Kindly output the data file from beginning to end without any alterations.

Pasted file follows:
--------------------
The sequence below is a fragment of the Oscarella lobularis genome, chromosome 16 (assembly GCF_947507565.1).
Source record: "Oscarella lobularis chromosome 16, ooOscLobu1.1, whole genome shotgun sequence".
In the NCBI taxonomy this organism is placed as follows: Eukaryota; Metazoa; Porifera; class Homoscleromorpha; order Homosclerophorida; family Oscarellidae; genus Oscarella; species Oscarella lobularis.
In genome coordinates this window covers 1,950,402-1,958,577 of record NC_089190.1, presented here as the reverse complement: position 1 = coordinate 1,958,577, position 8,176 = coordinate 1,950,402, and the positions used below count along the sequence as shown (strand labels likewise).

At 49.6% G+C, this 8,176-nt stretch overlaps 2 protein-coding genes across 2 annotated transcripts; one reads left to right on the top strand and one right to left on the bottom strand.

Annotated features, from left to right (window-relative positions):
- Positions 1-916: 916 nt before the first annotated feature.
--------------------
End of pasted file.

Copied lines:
The sequence below is a fragment of the Oscarella lobularis genome, chromosome 16 (assembly GCF_947507565.1).
Source record: "Oscarella lobularis chromosome 16, ooOscLobu1.1, whole genome shotgun sequence".
In the NCBI taxonomy this organism is placed as follows: Eukaryota; Metazoa; Porifera; class Homoscleromorpha; order Homosclerophorida; family Oscarellidae; genus Oscarella; species Oscarella lobularis.
In genome coordinates this window covers 1,950,402-1,958,577 of record NC_089190.1, presented here as the reverse complement: position 1 = coordinate 1,958,577, position 8,176 = coordinate 1,950,402, and the positions used below count along the sequence as shown (strand labels likewise).

At 49.6% G+C, this 8,176-nt stretch overlaps 2 protein-coding genes across 2 annotated transcripts; one reads left to right on the top strand and one right to left on the bottom strand.

Annotated features, from left to right (window-relative positions):
- Positions 1-916: 916 nt before the first annotated feature.